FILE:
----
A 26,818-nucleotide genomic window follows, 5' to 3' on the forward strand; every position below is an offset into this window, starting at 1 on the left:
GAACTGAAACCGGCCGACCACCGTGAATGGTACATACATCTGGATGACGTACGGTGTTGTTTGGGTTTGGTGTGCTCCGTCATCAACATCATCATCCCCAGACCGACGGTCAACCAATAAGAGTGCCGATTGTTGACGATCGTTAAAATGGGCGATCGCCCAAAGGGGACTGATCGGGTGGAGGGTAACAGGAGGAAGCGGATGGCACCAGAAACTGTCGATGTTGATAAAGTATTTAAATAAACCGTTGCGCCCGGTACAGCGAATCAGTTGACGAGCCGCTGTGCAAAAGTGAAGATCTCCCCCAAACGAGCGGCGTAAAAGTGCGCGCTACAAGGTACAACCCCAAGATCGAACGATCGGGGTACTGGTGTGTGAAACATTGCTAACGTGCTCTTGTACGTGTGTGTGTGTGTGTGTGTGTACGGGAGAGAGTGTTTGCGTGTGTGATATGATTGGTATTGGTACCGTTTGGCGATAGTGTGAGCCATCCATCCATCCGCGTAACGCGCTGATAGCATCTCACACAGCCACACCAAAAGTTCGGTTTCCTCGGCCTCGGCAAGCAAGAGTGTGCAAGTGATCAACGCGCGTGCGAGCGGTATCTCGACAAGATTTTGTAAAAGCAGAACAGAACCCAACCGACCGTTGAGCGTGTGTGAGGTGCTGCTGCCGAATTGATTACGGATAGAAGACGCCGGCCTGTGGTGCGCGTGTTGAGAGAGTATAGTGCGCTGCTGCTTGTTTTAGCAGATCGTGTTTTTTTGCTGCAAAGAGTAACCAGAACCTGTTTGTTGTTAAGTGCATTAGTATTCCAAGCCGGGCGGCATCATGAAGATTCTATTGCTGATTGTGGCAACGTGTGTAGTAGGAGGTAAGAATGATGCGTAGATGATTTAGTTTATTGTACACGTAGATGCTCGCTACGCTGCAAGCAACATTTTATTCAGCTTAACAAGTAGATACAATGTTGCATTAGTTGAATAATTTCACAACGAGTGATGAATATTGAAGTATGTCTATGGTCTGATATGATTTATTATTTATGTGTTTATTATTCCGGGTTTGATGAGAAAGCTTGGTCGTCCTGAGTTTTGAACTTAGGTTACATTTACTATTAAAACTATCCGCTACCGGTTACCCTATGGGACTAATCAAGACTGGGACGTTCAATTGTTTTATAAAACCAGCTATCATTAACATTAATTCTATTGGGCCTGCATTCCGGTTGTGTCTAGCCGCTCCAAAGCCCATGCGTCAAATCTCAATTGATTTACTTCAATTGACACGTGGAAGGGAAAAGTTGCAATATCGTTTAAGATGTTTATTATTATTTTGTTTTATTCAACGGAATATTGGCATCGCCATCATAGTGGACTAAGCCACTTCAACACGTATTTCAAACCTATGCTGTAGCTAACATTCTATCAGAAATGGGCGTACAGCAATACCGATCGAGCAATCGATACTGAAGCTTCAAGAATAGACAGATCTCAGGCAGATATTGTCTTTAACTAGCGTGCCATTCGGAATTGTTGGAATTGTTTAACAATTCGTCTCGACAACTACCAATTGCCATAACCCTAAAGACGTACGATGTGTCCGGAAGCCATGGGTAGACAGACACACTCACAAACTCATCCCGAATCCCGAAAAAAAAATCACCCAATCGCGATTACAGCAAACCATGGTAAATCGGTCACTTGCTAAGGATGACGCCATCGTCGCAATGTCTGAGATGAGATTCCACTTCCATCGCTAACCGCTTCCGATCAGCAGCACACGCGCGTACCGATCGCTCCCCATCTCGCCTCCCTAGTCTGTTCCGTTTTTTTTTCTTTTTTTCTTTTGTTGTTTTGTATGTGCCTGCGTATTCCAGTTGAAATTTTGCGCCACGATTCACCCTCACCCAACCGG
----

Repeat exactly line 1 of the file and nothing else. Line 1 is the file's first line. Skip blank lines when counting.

A 26,818-nucleotide genomic window follows, 5' to 3' on the forward strand; every position below is an offset into this window, starting at 1 on the left: